A worldwide outcry erupted after Time magazine published video evidence of the massacre and survivors’ stories. But it wasn’t until more than a year after the massacre that charges were brought against 8 Marines: 4 officers for failing to investigate or accurately report on the killings; and 4 enlisted men for "unpremeditated" murder. Charges were dismissed against 2 of the enlisted soldiers and reduced against the other 2. Charges against 2 of the officers were also dropped.
Lt. General James Mattis, head of the Marines Central Command, was responsible for the decision to drop and reduce the charges. Mattis said during a public forum in San Diego in 2005: "You go into Afghanistan, you got guys who slap women around for five years because they didn’t wear a veil. You know, guys like that ain’t got no manhood left anyway. So it’s a hell of a lot of fun to shoot them."
The War Crime: Ramadi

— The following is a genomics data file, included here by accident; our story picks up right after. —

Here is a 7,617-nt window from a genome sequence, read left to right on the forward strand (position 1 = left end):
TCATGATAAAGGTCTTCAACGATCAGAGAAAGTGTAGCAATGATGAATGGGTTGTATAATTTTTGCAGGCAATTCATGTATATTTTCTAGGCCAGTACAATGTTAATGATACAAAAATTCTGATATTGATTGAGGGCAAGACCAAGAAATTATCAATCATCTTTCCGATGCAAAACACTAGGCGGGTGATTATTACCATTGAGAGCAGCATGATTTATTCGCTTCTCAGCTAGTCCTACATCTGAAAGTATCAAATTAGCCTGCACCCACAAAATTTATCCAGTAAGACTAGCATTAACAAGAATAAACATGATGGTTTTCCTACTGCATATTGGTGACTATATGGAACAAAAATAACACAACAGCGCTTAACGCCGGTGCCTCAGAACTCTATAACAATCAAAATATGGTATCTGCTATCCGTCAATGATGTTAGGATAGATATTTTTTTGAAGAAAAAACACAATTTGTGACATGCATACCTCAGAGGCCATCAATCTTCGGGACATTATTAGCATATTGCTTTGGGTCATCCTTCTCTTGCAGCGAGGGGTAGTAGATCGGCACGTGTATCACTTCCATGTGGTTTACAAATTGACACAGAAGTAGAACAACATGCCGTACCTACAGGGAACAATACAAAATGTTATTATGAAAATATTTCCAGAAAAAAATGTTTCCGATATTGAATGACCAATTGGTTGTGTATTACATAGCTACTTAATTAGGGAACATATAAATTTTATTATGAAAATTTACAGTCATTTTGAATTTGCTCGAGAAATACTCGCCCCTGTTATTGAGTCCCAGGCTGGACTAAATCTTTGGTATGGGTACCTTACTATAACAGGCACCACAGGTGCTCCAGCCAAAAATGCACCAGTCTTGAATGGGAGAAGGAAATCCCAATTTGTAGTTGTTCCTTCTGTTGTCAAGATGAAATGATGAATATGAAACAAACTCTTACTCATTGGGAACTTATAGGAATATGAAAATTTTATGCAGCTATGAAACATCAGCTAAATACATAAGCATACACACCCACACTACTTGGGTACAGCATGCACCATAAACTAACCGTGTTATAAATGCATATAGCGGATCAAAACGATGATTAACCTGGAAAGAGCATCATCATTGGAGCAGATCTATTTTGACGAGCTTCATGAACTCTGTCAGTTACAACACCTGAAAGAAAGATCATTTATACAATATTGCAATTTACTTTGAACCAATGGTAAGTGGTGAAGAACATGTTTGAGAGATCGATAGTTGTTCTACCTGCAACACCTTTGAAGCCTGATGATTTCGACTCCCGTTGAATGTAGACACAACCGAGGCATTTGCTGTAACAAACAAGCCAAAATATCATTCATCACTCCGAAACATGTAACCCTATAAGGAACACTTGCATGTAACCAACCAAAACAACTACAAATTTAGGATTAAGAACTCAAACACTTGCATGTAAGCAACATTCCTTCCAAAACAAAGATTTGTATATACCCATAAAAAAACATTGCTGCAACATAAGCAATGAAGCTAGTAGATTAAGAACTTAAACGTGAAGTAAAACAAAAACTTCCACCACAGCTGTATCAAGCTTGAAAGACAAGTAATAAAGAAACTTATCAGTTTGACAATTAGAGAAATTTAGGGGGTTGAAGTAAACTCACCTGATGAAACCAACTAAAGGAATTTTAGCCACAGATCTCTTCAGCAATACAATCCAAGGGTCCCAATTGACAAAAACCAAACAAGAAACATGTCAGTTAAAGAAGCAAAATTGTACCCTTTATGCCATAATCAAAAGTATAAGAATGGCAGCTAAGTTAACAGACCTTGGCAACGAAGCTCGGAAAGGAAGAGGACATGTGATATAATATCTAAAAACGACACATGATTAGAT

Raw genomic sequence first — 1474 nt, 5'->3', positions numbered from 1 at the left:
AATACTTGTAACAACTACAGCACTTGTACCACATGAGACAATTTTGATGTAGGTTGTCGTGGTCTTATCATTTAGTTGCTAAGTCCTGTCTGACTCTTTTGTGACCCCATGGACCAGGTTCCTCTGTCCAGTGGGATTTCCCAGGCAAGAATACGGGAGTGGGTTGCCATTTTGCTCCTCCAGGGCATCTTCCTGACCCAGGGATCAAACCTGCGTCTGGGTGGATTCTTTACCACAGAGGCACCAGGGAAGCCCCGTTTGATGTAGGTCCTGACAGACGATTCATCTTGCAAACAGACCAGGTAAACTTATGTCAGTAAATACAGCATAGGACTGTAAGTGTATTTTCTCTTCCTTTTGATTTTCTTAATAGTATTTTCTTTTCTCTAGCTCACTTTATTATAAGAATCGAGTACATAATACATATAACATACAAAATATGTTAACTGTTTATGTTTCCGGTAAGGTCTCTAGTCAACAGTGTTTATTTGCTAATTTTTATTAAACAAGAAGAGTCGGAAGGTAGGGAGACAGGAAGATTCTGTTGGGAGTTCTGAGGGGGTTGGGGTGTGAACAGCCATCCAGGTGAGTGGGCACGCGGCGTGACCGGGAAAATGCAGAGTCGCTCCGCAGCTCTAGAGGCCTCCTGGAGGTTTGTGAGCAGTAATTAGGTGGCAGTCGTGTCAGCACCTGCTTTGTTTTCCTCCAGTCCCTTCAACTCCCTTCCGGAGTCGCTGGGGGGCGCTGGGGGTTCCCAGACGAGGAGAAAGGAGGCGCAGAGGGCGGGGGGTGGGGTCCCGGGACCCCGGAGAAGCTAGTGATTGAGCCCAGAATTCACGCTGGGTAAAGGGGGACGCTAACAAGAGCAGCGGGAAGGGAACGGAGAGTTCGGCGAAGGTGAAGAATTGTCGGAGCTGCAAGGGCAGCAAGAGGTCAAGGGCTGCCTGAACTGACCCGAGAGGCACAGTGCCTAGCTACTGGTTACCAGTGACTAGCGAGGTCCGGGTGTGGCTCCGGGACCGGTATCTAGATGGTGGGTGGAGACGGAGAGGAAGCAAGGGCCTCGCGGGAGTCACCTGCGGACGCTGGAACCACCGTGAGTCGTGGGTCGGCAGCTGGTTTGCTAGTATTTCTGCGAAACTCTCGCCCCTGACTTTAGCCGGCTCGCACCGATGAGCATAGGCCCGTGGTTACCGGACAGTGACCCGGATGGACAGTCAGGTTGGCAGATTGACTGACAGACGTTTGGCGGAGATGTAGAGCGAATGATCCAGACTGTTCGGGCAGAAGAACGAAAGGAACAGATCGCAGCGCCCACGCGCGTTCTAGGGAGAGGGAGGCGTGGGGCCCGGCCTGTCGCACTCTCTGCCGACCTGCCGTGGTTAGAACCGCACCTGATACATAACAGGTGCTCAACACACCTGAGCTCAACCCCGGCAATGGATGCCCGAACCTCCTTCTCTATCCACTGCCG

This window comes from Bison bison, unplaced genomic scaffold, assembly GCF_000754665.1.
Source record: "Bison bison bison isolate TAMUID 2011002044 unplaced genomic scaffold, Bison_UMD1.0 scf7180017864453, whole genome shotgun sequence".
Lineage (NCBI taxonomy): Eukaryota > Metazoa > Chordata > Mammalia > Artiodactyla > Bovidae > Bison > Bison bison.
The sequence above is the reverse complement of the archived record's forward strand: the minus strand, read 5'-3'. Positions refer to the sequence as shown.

On November 13, 2006, U.S. tanks opened fire on homes in the Al-Dhubat area of Ramadi, killing at least 35 people. The dead were civilians, according to Iraqi doctors and witnesses. 60-year-old Haji Jassim told Inter Press Service, "We weren’t allowed by the Americans to reach the destroyed houses to try to rescue those who were buried, so certainly many of them bled to death."
On November 18, 2007, Marine Corp Times made available a recording that a sergeant did of a briefing by his commanding officer after another incident in Ramadi (August 23, 2006) which left women and children dead. Capt. Shane Cote told the troops during the briefing, "Earlier up on the roof, there was like five women and little girls, OK? We fucked that area up. If we did any collateral damage, there will be people here asking. Your answer, for the sake of yourselves—and me—better be you were fucking shooting at muzzle flashes."